Pstarr … yep, that sounds accurate, we (in the EU) are actually beginning to find that problem as well, as the demand grows, older stations cannot cope, a good example is Montpellier, they have had to build a spanking new station out of town and connect it to the older one with a tram, not ideal but doable.
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Re: High Speed Rail: Pros and Cons

Unread postby Newfie » Wed 27 Feb 2019, 14:08:44

pstarr wrote:Newfie, its not the logistics and demographics that are totally different. It's our love affair with cars, fear of race mixing, and the lack of right-of-ways. We were still a relatively young country when we embraced the auto revolution. We have peppered our geography with suburbs whereas Europe and the rest of the world had already committed to a railroad infrastructure.

It is too late to drill rail lines through suburbia. Yes there are still cable right of ways etc, but those are not wide enough for multiple rail track beds, associated power system, maintenance roads and crossings. We made our auto nest and must sleep and die in it. Even though train travel is far superior in many ways.


This is pretty much what I summed up as “logistics and demographics.” I’ve no beef with what you write here.
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Re: High Speed Rail: Pros and Cons

Unread postby Newfie » Wed 27 Feb 2019, 14:13:10

I asked for an itinerary with number of stops, number of train changes, total moles, total time and total cost.
.

“Moles” should read “miles”, or km or distance.

Cost, is gonna be a big deal for me to find out .... but between 700 and 1500 euro depending, I know the Moscow nice one is about 1.5 days or thereabout.
As we were talking about, our network is expanding and we have a disparate set of services, so there is not yet a single train to take you from one end of the EU to another


Air: about 8 hours with one stop under $200.

Look, I’m not against HSR per se. When it fits and is the best solution, I’m all for it. I’m against plunging ahead with ANY technology simply because it’s the darling of the moment.

We need to put our thinking caps on, and turn the “On” and revie each project to clearly identify the need and best solution.
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Re: High Speed Rail: Pros and Cons

Unread postby lpetrich » Wed 27 Feb 2019, 14:43:47

KaiserJeep wrote:Again, different solutions for different countries. The USA is one large country with a Federal Aviation Administration, and the travel niche that HSR occupies in Europe or Asia is occupied by Business Class air travel here. We can do so because there are no border crossings, customs, medical exams, etc.

American provincialism. As if the Schengen zone does not exist.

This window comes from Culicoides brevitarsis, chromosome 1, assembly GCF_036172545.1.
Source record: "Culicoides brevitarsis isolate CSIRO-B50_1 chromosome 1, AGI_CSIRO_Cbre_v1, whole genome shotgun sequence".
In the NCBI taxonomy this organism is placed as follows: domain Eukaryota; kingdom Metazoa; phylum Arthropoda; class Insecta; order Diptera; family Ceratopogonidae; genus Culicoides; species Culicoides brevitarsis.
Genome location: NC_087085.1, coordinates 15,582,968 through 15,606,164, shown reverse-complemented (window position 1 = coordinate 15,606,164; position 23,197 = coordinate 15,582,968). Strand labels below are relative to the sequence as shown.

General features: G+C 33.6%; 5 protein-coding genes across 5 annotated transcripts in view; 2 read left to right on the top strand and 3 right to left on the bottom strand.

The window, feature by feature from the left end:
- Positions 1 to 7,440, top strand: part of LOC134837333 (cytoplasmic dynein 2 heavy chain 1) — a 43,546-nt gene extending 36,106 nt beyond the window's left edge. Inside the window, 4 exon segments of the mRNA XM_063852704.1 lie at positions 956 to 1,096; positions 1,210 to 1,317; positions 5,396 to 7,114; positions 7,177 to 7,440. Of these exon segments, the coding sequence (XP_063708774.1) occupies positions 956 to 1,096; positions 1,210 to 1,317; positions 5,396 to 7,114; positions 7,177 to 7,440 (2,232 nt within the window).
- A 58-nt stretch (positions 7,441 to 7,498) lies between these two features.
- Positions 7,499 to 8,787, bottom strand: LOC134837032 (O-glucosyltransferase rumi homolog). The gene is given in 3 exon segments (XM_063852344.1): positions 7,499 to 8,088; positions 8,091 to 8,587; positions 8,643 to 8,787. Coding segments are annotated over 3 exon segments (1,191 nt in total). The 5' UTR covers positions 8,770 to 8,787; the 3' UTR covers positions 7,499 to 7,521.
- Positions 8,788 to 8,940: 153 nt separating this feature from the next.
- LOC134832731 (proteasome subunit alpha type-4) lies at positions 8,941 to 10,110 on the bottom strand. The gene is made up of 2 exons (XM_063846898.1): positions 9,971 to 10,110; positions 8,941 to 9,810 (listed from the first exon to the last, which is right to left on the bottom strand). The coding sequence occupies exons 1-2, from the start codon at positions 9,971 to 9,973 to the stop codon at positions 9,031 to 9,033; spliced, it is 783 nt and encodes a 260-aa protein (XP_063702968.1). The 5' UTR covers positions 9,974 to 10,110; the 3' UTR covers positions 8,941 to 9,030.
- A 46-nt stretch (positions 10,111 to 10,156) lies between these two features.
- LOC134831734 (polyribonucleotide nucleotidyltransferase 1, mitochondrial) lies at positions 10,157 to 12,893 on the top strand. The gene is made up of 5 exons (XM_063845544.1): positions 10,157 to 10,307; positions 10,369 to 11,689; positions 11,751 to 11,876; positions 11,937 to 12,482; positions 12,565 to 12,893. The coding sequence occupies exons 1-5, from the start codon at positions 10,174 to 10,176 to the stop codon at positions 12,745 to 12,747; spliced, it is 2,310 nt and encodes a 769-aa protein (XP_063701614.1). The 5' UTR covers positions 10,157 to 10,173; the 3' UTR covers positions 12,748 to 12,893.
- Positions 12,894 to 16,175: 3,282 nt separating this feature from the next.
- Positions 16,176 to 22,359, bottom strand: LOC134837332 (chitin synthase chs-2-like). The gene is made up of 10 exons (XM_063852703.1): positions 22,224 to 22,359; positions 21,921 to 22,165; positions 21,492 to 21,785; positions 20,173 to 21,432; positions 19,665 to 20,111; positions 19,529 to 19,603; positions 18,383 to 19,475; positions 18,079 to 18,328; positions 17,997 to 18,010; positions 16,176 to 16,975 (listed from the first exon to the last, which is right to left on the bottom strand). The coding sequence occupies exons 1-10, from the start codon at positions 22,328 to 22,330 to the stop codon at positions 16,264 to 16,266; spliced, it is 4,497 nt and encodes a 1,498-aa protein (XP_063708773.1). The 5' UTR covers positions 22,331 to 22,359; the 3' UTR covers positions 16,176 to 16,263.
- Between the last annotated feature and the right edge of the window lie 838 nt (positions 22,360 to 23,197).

I do not dispute that HSR, commuter trains, etc. play a role in European and Asian countries. The requirements are different here, and the solution will be different. BEVs, self-driving vehicles, etc. are developing rapidly and as needed.

As if all the United States's inhabited parts are like certain people's favorite neighborhoods. As if the US has no big cities. As if the US's population distribution is not very patchy.

I fully concede that much of the US is not very well-suited for HSR development, like most of the area west of I-35. But much of it is, especially the Acela Corridor (Northeast Megalopolis, Bos-Wash Corridor), after the US's closest approximation to the high-speed trains of elsewhere in the world. Of the area west of I-35, California and the Pacific Northwest are also good for HSR development.
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Re: High Speed Rail: Pros and Cons

Unread postby Newfie » Wed 27 Feb 2019, 16:35:03

Thousands of transit professionals have been trying to fumigate out HSR for the NEC for about 30 years. Elon Musks proposal is probably the best, a continuous tunnel for the whole route.

Ha! Googled it and found some new news. Pitifully lacking in details like scope/schedule/budget.

https://www.dezeen.com/2018/02/20/elon- ... op-tunnel/

https://bigthink.com/news/ready-for-hyp ... hicagoland
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Re: High Speed Rail: Pros and Cons

Unread postby KaiserJeep » Wed 27 Feb 2019, 17:46:19

lpetrich wrote:-snip-

I fully concede that much of the US is not very well-suited for HSR development, like most of the area west of I-35. But much of it is, especially the Acela Corridor (Northeast Megalopolis, Bos-Wash Corridor), after the US's closest approximation to the high-speed trains of elsewhere in the world. Of the area west of I-35, California and the Pacific Northwest are also good for HSR development.


What exacly do you mean by "good for HSR development"? The California HSR system was taking a half-mile wide swath of California's Central Valley and turning this valuable farmland into scrub brush behind a fence. Doesn't sound like much, and I appreciate the need for security as much as anyone. But then think about a piece of land a half mile wide and 800 miles long. That is 400 square miles of farmland which ought to be used for growing food for people. That is a huge and ongoing cost nobody is putting a price on.